The Main Message of the World is Too Much with Us Poem
“The World Is Too Much With Us” is one of the well-known poems written by William Wordsworth. Wordsworth is one of the initiators of a poetic movement called Romanticism which introduced a new trend in poetry, spanning from 1790 to 1824. This poetic rebellion was due to the industrial revolution; which led to the expansion of cities and industries over rural areas. William Wordsworth (1770 – 1850) lived most of his life around nature in northern England in a place called Lake District, a beautiful green land full of vales, hills and lakes. Thus, no doubt that he is against the destruction of nature through urbanization. This attitude is clear in the title of his poem “The World Is Too Much With Us” (1807). The fact that he is against city life is in accordance with his conception of poetry because according to him “common life” is rustic life, so the whole poem can be regarded as rustic life. Moreover, Wordsworth said that the language should be simple which applies in his quotation” selection of language really used by men” , and it should express powerful feelings as he said” the spontaneous overflow of powerful feelings”. In the following lines, the essay will illustrate these three features that Wordsworth used in his poem to convey his message for us.
The first depiction of what Wordsworth names “common life” is well illustrated in “The World Is Too Much With Us” poem. On the whole, Romantics believe in the innate integrity of humans which is deterred by the urban life. Due to the negative results of the industrial revolution, people became more materialistic. The poem is a call for going back to common life which is “nature” life for him that’s why he says in the beginning of the poem “Getting and Spending, we lay waste our powers” (2), he denotes that people became so busy by money that they have no time to look for the beauty of nature; all of our energy assigns for materialistic needs. In the next line, he says “Little we see in Nature that is ours;” (3); here Wordsworth uses the word “little” to stress the idea of not taking care of nature and he capitalized the first letter of “Nature” to show its importance to the reader as it is a divine. Moreover, Wordsworth beautify nature in two opposed images when he says
“The winds that will be howling at all hours,
And are up-gathered now like sleeping flowers;” (6-7)
He describes the wind as a feral animal who is “howling” and as a beautiful thing like a “flower” which shows the assortment of nature life.
Simplicity of language is what Wordsworth affirms in this poem as it combines with his quotation when he said that poetry should be written in “selection of language really used by men”. Although “The World Is Too Much With Us” poem is a sonnet; and sonnets suppose to be formal yet he uses very simple short words like “late”, “Getting”…etc. Besides, he uses simple similes to be nearer to common people like “sleeping flowers”. Moreover, the rhyme scheme of this poem is ABBA ABBA CDCDCD; besides, the appearance of the punctuation at the end of the line grants these rhymes to be listened to producing a superior musicality for the reader.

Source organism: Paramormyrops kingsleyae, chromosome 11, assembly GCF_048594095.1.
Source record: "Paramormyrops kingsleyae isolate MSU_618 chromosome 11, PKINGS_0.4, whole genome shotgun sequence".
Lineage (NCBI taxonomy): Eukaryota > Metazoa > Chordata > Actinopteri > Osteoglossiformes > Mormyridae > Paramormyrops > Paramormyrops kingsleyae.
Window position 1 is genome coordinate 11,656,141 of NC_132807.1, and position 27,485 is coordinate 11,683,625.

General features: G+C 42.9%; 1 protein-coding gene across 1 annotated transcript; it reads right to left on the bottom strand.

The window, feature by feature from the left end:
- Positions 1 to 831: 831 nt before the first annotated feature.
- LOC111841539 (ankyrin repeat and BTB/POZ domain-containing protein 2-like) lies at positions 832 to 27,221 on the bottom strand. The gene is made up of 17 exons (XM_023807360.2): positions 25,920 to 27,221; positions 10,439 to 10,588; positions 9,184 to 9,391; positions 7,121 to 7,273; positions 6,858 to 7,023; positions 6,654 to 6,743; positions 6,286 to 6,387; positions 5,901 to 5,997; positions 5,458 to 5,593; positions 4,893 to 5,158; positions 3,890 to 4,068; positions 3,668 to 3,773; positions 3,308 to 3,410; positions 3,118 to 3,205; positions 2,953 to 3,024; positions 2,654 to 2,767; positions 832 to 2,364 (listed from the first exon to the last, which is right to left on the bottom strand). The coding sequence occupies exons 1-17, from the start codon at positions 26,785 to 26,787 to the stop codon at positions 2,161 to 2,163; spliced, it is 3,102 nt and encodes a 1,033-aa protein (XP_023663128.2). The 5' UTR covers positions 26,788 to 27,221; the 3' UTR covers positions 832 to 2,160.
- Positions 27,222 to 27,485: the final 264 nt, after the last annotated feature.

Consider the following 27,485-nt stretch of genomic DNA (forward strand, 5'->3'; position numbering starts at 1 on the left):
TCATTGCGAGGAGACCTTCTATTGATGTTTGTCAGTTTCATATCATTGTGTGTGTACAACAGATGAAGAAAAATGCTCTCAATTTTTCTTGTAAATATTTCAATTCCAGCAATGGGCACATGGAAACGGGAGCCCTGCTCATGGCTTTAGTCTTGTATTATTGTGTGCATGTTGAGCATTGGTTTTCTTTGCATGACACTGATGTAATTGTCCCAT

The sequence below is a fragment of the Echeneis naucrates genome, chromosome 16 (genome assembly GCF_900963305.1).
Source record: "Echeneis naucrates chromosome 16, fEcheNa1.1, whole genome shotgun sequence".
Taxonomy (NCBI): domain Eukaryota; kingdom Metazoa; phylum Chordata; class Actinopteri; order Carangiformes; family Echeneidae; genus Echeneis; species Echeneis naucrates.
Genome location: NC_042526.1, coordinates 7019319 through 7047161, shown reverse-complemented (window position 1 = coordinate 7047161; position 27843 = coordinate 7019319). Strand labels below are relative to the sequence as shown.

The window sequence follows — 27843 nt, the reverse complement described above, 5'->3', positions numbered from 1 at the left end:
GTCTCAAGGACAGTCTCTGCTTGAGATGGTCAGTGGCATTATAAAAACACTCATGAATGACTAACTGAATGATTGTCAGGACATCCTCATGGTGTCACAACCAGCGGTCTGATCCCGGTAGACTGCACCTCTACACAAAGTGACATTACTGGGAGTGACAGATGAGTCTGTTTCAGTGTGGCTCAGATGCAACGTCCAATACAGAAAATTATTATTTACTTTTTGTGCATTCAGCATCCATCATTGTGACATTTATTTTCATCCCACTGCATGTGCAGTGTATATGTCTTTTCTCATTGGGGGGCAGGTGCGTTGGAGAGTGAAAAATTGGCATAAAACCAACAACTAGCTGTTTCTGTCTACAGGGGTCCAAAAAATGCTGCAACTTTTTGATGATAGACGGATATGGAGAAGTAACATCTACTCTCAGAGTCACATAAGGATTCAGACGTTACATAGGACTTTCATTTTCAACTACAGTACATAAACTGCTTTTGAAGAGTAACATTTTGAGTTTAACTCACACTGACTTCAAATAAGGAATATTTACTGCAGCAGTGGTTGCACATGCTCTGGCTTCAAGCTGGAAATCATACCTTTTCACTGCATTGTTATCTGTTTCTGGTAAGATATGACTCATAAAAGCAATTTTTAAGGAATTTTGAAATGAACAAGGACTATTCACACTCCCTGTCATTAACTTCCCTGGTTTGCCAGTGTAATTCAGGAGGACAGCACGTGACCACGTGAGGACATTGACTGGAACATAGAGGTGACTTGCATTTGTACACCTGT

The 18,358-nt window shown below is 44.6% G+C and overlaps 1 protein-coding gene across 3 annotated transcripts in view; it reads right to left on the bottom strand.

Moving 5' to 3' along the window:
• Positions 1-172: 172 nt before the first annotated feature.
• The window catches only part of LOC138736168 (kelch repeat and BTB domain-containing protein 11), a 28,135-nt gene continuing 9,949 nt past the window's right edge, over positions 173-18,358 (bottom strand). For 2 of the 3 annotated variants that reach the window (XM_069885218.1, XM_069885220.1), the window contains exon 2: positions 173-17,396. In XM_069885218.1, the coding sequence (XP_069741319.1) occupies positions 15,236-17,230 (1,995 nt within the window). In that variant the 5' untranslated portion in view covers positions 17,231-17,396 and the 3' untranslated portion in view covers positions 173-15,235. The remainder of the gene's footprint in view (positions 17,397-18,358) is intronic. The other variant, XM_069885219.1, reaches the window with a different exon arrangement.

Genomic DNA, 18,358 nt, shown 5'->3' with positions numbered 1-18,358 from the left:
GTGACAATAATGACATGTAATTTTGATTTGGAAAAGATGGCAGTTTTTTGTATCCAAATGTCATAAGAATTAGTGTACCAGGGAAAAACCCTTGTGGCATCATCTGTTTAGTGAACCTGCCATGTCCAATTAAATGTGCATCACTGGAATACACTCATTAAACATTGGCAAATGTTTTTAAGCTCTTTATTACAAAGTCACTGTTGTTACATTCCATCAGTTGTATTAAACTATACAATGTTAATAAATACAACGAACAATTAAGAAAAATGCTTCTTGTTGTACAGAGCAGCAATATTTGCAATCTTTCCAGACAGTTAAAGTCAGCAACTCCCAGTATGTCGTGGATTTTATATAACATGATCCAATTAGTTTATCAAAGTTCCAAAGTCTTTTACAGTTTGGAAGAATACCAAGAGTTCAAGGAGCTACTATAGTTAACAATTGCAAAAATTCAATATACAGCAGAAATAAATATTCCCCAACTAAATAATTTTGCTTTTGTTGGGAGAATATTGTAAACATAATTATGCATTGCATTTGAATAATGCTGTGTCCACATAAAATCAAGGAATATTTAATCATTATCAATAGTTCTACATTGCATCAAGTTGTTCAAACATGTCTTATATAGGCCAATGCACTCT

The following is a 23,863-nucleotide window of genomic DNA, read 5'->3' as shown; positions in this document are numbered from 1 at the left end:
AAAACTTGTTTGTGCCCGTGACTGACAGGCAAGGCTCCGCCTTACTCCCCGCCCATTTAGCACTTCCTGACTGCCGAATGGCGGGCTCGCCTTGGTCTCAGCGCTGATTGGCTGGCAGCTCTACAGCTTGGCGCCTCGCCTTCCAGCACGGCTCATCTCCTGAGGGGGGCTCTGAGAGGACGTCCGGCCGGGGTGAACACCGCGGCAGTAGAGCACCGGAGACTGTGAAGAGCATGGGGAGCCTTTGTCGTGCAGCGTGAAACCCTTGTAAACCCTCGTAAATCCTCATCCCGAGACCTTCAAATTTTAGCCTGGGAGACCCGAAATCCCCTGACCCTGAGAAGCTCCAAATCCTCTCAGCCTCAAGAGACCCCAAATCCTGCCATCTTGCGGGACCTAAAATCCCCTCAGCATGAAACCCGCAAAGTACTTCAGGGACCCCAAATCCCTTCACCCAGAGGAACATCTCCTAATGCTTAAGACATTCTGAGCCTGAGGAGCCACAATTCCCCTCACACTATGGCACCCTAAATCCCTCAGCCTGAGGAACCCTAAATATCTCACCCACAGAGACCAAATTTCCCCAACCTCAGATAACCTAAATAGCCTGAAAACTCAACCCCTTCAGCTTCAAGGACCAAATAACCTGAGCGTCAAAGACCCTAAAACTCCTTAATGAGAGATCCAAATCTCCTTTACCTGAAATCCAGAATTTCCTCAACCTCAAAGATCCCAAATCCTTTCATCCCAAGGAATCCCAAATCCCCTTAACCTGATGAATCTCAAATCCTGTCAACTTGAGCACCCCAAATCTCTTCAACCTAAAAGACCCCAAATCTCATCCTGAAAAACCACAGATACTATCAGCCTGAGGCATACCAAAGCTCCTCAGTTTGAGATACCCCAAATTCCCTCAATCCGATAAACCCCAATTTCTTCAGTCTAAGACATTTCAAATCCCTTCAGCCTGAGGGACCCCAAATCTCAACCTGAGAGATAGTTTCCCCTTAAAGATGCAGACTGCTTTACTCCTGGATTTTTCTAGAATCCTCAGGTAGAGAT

The third aspect that it is stressed in Wordsworth’s definition of poetry is subjectivity and powerful feelings. Romantics believe that acquaintance is gained throughout feeling rather than logic. This is best summarized by Wordsworth who affirmed that “all good poetry is the spontaneous overflow of powerful feelings.” On the whole, the poem has a tone of anger as the poet enrages with people’s disaffection from nature “We have given our hearts away, a sordid boon!” (4); the fact that he uses a paradox in “sordid boon” reflects his unstable emotions. As he continues, the increase of his anger tone is showed in exclamation marks and his complaint to god by raising his voice while saying “Great God!”. Besides, he said “Have glimpses that would make me less forlorn;” (12) the word “forlorn” connotes depression and sadness for the separation between mankind and nature.
All in all, the previous lines have illustrated William Wordworth’s poem “The World Is Too Much With Us” in three different features of Romanticism that also implies with Wordsworth famous quotation which says that the poetic material should come from “common life” and written in a “selection of language really used by men”; he defines poetry as “the spontaneous overflow of powerful feelings…”. Generally speaking, the poet is mourning the death of nature in people’s hearts after the rise of the urban life. In the first place, the nature life is the “common life” for Wordsworth, but people’s materialistic needs have overcome nature. On balance, Wordsworth has overflow of powerful anger feelings appeared in his choice for words and punctuation. Additionally, he uses a very simple language to convey his message to common people not to mention the interaction of the delightful music.
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